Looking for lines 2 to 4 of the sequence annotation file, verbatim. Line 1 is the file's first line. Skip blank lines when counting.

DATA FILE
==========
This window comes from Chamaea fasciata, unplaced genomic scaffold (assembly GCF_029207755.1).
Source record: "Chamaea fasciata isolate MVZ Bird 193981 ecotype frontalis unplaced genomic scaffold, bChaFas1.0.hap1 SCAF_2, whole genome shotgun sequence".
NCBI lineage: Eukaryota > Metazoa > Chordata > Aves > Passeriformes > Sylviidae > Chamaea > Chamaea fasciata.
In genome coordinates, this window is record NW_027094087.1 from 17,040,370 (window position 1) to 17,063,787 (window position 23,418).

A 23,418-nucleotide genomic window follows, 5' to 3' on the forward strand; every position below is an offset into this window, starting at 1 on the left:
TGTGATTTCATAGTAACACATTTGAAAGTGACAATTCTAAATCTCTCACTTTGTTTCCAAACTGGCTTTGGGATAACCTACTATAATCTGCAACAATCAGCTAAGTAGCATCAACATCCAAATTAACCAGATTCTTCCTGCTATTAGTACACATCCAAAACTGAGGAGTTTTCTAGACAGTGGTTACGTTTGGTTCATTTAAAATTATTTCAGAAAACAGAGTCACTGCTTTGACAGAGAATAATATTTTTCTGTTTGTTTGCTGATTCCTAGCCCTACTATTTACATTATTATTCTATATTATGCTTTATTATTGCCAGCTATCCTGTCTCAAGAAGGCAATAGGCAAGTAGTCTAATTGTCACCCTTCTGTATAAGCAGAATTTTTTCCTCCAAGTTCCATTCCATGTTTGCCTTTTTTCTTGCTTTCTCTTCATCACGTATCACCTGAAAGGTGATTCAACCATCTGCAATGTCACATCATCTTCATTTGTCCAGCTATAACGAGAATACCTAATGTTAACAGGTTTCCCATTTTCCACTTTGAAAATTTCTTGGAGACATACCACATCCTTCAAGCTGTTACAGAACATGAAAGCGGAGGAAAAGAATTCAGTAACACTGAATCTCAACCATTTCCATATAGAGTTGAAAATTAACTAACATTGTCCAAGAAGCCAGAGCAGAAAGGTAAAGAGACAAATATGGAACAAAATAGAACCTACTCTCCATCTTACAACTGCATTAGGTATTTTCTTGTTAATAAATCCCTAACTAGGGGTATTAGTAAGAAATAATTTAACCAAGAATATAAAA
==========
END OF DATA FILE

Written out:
Source record: "Chamaea fasciata isolate MVZ Bird 193981 ecotype frontalis unplaced genomic scaffold, bChaFas1.0.hap1 SCAF_2, whole genome shotgun sequence".
NCBI lineage: Eukaryota > Metazoa > Chordata > Aves > Passeriformes > Sylviidae > Chamaea > Chamaea fasciata.
In genome coordinates, this window is record NW_027094087.1 from 17,040,370 (window position 1) to 17,063,787 (window position 23,418).